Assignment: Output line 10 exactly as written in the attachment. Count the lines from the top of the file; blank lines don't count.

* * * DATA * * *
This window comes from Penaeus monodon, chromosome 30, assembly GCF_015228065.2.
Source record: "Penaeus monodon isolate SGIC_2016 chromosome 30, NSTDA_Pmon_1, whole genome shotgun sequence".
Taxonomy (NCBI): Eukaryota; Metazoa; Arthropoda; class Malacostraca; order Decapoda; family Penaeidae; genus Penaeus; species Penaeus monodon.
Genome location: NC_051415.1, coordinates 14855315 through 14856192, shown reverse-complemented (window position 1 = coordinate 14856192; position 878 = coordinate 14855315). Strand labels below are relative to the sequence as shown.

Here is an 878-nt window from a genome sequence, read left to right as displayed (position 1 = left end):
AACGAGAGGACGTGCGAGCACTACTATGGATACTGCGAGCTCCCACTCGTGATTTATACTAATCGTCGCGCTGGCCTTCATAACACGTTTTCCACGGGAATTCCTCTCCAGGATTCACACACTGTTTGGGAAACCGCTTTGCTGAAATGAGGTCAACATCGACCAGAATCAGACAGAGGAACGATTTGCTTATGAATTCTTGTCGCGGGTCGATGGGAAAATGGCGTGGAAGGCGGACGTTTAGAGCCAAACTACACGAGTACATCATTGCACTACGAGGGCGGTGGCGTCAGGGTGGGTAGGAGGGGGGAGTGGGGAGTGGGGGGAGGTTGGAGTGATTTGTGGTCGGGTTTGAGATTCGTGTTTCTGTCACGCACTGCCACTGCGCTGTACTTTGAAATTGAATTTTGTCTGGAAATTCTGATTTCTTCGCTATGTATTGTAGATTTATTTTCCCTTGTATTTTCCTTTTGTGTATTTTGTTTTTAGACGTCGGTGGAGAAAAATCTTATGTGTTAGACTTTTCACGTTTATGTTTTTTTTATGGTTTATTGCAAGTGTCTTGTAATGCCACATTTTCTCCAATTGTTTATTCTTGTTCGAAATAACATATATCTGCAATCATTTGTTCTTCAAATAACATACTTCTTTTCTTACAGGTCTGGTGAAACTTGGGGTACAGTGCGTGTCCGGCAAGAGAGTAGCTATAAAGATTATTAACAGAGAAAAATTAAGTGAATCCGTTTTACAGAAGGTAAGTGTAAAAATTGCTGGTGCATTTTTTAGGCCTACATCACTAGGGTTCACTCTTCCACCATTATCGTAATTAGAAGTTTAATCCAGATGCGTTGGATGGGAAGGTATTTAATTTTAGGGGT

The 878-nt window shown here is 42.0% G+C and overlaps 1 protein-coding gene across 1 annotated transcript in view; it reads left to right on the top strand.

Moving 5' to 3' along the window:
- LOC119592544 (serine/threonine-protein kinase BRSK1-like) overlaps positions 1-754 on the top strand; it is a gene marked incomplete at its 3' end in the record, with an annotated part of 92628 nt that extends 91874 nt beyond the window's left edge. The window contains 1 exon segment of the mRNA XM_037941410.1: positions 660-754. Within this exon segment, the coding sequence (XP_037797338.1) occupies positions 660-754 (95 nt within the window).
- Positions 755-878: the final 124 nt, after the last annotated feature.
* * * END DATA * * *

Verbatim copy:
- Positions 755-878: the final 124 nt, after the last annotated feature.